Thinking allowed

from the shrine of St Peter

If this is Thursday, this must be the Vatican! Today we visited the Vatican Museum, the Sistine Chapel, and the Basilica of St Peter. Jonathan Boardman, chaplain of All Saints, the Anglican church in Rome, gave us a tour of some of the principal works in the museum, and talked about the paintings in the Sistine Chapel. Although I have been in the Chapel twice before, this was the first time since the major restoration of the Michelangelo frescoes. It was also the first time I had really considered the overall scheme of the decoration: the ceiling depicting scenes from the Creation to the Flood; the pairs of pictures on the side walls by a number of earlier artists (Old and New Testament scenes in pairs, where the OT scene is in some way a ‘type’ for the NT one opposite it); and, of course, the Last Judgement on the ‘east’ wall. Here we see Peter and Paul as the strong men of Christ, sporting their perfect, resurrected, bodies (or at least, as Jonathan later noted, perfect in the eyes of Michelangelo; we might not all envisage our perfected bodies as those of East German athletes!).

And then to the Basilica of St Peter. The vastness of this building never ceases to amaze. I remember visiting as a schoolboy in 1973. Our guide asked a fellow pupil to walk over to one of the columns and touch the carving of a dove that seemed a few feet off the floor. As he got nearer we realized that far from having to reach down to it, he could not in fact reach it by stretching up. The perfect scale of the building had confused our senses. On the other hand, you do have to wonder what the fisherman from the Sea of Galilee might have made of all this splendour and pomp.

This is a place where the claims of the bishops of Rome are most evident, from the ‘Tu es Petrus’ mosaic in massive letters written around the base of the dome, to the monuments recalling papal declarations such as the ‘immaculate conception’, and above all the grandiose memorials to a swathe of popes in the main basilica. These explicitly proclaim the primacy and universal immediate jurisdiction of the see of Rome. As an Anglican, I find it very easy to challenge the show of pride and opulance, and the claims to power that these buildings and memorials present (whilst not forgetting that my own church has its own grand buildings, monuments and claims).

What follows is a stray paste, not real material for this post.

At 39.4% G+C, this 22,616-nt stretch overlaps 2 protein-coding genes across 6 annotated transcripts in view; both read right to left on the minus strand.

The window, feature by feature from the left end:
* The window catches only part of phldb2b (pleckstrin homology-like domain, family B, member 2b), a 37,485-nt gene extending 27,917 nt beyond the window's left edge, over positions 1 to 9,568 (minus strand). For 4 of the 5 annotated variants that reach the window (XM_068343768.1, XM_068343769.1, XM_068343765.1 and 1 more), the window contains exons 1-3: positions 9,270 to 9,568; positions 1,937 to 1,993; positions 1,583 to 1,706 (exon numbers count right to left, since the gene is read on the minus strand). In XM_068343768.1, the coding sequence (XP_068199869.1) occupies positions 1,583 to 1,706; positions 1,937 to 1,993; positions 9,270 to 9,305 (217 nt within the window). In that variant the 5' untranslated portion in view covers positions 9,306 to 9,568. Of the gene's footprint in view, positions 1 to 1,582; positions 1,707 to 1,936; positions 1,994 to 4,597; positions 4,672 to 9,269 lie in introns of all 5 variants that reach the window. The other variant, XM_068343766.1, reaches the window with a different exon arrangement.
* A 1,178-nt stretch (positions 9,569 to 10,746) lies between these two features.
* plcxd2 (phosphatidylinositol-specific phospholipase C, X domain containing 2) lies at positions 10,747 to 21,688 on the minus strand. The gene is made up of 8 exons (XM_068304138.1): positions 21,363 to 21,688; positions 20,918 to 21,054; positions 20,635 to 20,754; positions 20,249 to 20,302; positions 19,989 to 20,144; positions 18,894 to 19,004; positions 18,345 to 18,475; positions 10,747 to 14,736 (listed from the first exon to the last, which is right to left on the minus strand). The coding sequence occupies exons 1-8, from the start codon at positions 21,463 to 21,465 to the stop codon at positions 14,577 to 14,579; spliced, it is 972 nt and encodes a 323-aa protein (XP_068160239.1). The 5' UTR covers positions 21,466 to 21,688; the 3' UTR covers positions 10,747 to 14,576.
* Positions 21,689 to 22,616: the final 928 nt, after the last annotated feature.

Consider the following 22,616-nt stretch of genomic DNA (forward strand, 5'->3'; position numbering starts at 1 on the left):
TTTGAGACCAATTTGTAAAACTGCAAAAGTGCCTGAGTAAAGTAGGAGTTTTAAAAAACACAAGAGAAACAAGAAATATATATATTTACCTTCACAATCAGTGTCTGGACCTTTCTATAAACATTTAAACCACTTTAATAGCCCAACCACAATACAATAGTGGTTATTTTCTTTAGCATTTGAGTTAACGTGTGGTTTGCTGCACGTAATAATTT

As a contrast to all the show it is a welcome change to descend to the crypt. Here you stand more or less at the level of the basilica built in the time of Constantine in the first half of the fourth century. Immediately beneath the dome and the high altar (with its great baldachino designed by Bernini, and forged from bronze taken from the Pantheon of ancient Rome) stands the tomb of St Peter. Not his actual tomb, I think, which lies another level down, not accessible to the general public, but a shrine to the saint, nonetheless. This is the place to stand and give thanks for the life of Simon son of Jonah, to whom Christ gave the nickname ‘Cephas’ or ‘rock’ (‘petros’ in Greek), and to pray — especially at this time, in the middle of the Week of Prayer for Christian Unity — for the unity of the Church, union amongst Anglicans and union with our other separated brothers and sisters, and especially in this place, union with the see of Rome, with the successors of St Peter.